Today's tip is on capturing audio in Windows XP as an MP3 file. We'll be using a small utility which provides easy usage from within batch files or in scheduled tasks, as well as when used directly.

The free utility we'll use for capturing audio is called SoundCapture, and is available from here. This utility requires the lame_enc.dll, which can be downloaded from here and then placed in the same directory as SoundCapture.exe.

To use SoundCapture, you'll need to first determine the sound card input you'd like to record from. These differ based on your sound card manufacturer, however typing SoundCapture /? from a Command Prompt will render a list of the inputs available to you. The bitrate, sample rate, title, and duration of the recording can all also be adjusted to your needs using the /br, /sr, /title, and /m /length parameters respectively. The final parameter passed is the name you'd like to call the resulting file.

Once you have determined the input to use, and decided on any optional parameters , you can start the recording using a command similar to this:

SoundCapture /in "Stereo Mix" /br 128 /title "Test Rec" /m /length 30 test.mp3

If your sound card has Stereo Mix as an input choice, you should be able to record anything which is playing through your PC's speakers.

If you have any questions, please leave a comment.

Sunday, August 13, 2006

Tip #37: Creating NTFS Hard Links in Windows XP

Today's tip is on creating hard links on Windows XP systems using the NTFS filesystem. Hard links allow you to create an alternate name for an existing file on the same partition.

The hard link itself is simply a reference to an existing file, and points the exact disk location of the original file without actually duplicating the file. The hard link you create can be in a different directory as the original file, or in the same directory using an alternate name, but it must reside on the same partition as the source file.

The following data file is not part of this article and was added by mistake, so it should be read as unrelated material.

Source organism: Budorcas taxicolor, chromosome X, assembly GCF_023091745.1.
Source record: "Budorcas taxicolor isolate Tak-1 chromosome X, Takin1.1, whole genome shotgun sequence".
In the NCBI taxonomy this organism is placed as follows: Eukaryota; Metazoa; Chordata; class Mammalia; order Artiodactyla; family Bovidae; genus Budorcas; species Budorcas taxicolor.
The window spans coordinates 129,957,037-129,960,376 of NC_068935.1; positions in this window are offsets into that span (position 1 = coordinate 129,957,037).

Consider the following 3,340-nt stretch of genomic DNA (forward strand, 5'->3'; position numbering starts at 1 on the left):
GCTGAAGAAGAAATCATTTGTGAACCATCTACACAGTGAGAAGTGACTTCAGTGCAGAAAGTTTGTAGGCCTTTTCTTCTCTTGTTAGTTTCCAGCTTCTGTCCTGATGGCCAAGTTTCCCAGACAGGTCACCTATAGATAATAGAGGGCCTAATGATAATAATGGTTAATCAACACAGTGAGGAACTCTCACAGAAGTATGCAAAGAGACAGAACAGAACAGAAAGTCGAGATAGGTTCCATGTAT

To create hard links in Windows XP, use the following command from a Command Prompt (Start/Run/cmd):

fsutil hardlink create new_link_name source_file

One of the benefits of creating hard links is that all hard links to a file, as well as the original file, need to be deleted in order to actually delete the original file from the filesystem. So, if you create a hard link to important.doc called hl_important.doc and the original file is deleted, it will still be available by accessing hl_important.doc. If you delete both, then the file will be removed from the filesystem. Keep in mind though that changes to either the original file or its hard links will affect each other. So, if you overwrite important.doc on accident, your hard links will also contain the same overwritten data.

Another obvious benefit is that you can create an easier to type "alias" for a deeply nested but often accessed file. To create a link to C:\Deeply\Nested\File.doc on the root of your C drive, simply use:

fsutil hardlink create "C:\newlink.doc" "C:\Deeply\Nested\File.doc"